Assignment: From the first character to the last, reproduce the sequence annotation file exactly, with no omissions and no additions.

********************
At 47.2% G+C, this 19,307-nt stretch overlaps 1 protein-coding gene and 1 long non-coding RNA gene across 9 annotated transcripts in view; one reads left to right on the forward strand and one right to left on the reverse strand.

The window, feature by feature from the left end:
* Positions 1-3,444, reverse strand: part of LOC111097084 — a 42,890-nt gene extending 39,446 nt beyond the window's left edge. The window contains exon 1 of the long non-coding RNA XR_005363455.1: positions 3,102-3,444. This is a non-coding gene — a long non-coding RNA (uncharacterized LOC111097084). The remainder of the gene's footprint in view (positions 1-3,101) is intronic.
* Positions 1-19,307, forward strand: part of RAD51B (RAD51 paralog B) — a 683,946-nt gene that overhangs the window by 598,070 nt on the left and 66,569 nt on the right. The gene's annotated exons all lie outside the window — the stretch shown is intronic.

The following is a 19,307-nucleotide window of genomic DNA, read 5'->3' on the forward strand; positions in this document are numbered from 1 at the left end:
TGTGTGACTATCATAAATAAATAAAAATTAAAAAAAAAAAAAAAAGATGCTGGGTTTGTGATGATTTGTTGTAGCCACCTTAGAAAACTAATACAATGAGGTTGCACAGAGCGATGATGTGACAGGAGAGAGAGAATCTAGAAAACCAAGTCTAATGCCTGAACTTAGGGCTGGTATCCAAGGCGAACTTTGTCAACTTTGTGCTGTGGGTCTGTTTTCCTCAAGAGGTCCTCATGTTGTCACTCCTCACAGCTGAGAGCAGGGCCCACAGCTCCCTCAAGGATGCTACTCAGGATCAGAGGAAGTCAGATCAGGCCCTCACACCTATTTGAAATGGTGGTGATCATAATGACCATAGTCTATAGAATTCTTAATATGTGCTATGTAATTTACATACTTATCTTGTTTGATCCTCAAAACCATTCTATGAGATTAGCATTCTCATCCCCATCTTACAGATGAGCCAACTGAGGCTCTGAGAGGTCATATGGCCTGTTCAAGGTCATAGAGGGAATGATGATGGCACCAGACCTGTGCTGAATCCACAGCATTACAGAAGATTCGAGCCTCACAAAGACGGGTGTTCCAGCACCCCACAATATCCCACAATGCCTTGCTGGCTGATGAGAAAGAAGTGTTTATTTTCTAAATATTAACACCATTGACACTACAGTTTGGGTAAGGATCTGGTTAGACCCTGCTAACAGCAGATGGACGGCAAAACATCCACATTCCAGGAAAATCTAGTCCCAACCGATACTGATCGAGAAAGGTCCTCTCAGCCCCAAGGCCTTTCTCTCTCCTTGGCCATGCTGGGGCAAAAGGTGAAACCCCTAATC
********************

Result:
At 47.2% G+C, this 19,307-nt stretch overlaps 1 protein-coding gene and 1 long non-coding RNA gene across 9 annotated transcripts in view; one reads left to right on the forward strand and one right to left on the reverse strand.

The window, feature by feature from the left end:
* Positions 1-3,444, reverse strand: part of LOC111097084 — a 42,890-nt gene extending 39,446 nt beyond the window's left edge. The window contains exon 1 of the long non-coding RNA XR_005363455.1: positions 3,102-3,444. This is a non-coding gene — a long non-coding RNA (uncharacterized LOC111097084). The remainder of the gene's footprint in view (positions 1-3,101) is intronic.
* Positions 1-19,307, forward strand: part of RAD51B (RAD51 paralog B) — a 683,946-nt gene that overhangs the window by 598,070 nt on the left and 66,569 nt on the right. The gene's annotated exons all lie outside the window — the stretch shown is intronic.

The following is a 19,307-nucleotide window of genomic DNA, read 5'->3' on the forward strand; positions in this document are numbered from 1 at the left end:
TGTGTGACTATCATAAATAAATAAAAATTAAAAAAAAAAAAAAAAGATGCTGGGTTTGTGATGATTTGTTGTAGCCACCTTAGAAAACTAATACAATGAGGTTGCACAGAGCGATGATGTGACAGGAGAGAGAGAATCTAGAAAACCAAGTCTAATGCCTGAACTTAGGGCTGGTATCCAAGGCGAACTTTGTCAACTTTGTGCTGTGGGTCTGTTTTCCTCAAGAGGTCCTCATGTTGTCACTCCTCACAGCTGAGAGCAGGGCCCACAGCTCCCTCAAGGATGCTACTCAGGATCAGAGGAAGTCAGATCAGGCCCTCACACCTATTTGAAATGGTGGTGATCATAATGACCATAGTCTATAGAATTCTTAATATGTGCTATGTAATTTACATACTTATCTTGTTTGATCCTCAAAACCATTCTATGAGATTAGCATTCTCATCCCCATCTTACAGATGAGCCAACTGAGGCTCTGAGAGGTCATATGGCCTGTTCAAGGTCATAGAGGGAATGATGATGGCACCAGACCTGTGCTGAATCCACAGCATTACAGAAGATTCGAGCCTCACAAAGACGGGTGTTCCAGCACCCCACAATATCCCACAATGCCTTGCTGGCTGATGAGAAAGAAGTGTTTATTTTCTAAATATTAACACCATTGACACTACAGTTTGGGTAAGGATCTGGTTAGACCCTGCTAACAGCAGATGGACGGCAAAACATCCACATTCCAGGAAAATCTAGTCCCAACCGATACTGATCGAGAAAGGTCCTCTCAGCCCCAAGGCCTTTCTCTCTCCTTGGCCATGCTGGGGCAAAAGGTGAAACCCCTAATC